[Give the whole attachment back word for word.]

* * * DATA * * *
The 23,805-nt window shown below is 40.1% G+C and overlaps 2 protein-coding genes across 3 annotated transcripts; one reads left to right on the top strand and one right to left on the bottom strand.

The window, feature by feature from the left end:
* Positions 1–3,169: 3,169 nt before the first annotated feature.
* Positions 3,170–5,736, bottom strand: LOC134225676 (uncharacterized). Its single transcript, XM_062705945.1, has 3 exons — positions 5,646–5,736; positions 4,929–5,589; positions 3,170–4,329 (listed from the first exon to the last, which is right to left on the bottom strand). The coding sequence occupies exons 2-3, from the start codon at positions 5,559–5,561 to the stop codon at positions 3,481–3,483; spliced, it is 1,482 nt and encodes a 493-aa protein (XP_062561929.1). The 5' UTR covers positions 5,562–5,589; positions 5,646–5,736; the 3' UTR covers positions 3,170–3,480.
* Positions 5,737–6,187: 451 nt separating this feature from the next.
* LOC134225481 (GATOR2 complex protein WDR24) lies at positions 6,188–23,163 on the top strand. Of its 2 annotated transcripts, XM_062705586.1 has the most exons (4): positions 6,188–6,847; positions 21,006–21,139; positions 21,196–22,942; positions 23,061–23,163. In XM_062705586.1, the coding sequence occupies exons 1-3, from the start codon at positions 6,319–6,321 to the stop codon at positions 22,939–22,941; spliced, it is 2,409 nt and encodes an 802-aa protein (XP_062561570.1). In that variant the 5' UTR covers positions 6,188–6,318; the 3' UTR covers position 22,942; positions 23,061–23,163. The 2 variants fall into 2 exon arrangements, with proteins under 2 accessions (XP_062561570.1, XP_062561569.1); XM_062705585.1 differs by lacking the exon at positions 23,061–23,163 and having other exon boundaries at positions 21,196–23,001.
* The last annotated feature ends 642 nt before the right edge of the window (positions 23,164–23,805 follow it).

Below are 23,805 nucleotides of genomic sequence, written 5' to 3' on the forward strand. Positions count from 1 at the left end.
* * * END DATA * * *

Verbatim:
The 23,805-nt window shown below is 40.1% G+C and overlaps 2 protein-coding genes across 3 annotated transcripts; one reads left to right on the top strand and one right to left on the bottom strand.

The window, feature by feature from the left end:
* Positions 1–3,169: 3,169 nt before the first annotated feature.
* Positions 3,170–5,736, bottom strand: LOC134225676 (uncharacterized). Its single transcript, XM_062705945.1, has 3 exons — positions 5,646–5,736; positions 4,929–5,589; positions 3,170–4,329 (listed from the first exon to the last, which is right to left on the bottom strand). The coding sequence occupies exons 2-3, from the start codon at positions 5,559–5,561 to the stop codon at positions 3,481–3,483; spliced, it is 1,482 nt and encodes a 493-aa protein (XP_062561929.1). The 5' UTR covers positions 5,562–5,589; positions 5,646–5,736; the 3' UTR covers positions 3,170–3,480.
* Positions 5,737–6,187: 451 nt separating this feature from the next.
* LOC134225481 (GATOR2 complex protein WDR24) lies at positions 6,188–23,163 on the top strand. Of its 2 annotated transcripts, XM_062705586.1 has the most exons (4): positions 6,188–6,847; positions 21,006–21,139; positions 21,196–22,942; positions 23,061–23,163. In XM_062705586.1, the coding sequence occupies exons 1-3, from the start codon at positions 6,319–6,321 to the stop codon at positions 22,939–22,941; spliced, it is 2,409 nt and encodes an 802-aa protein (XP_062561570.1). In that variant the 5' UTR covers positions 6,188–6,318; the 3' UTR covers position 22,942; positions 23,061–23,163. The 2 variants fall into 2 exon arrangements, with proteins under 2 accessions (XP_062561570.1, XP_062561569.1); XM_062705585.1 differs by lacking the exon at positions 23,061–23,163 and having other exon boundaries at positions 21,196–23,001.
* The last annotated feature ends 642 nt before the right edge of the window (positions 23,164–23,805 follow it).

Below are 23,805 nucleotides of genomic sequence, written 5' to 3' on the forward strand. Positions count from 1 at the left end.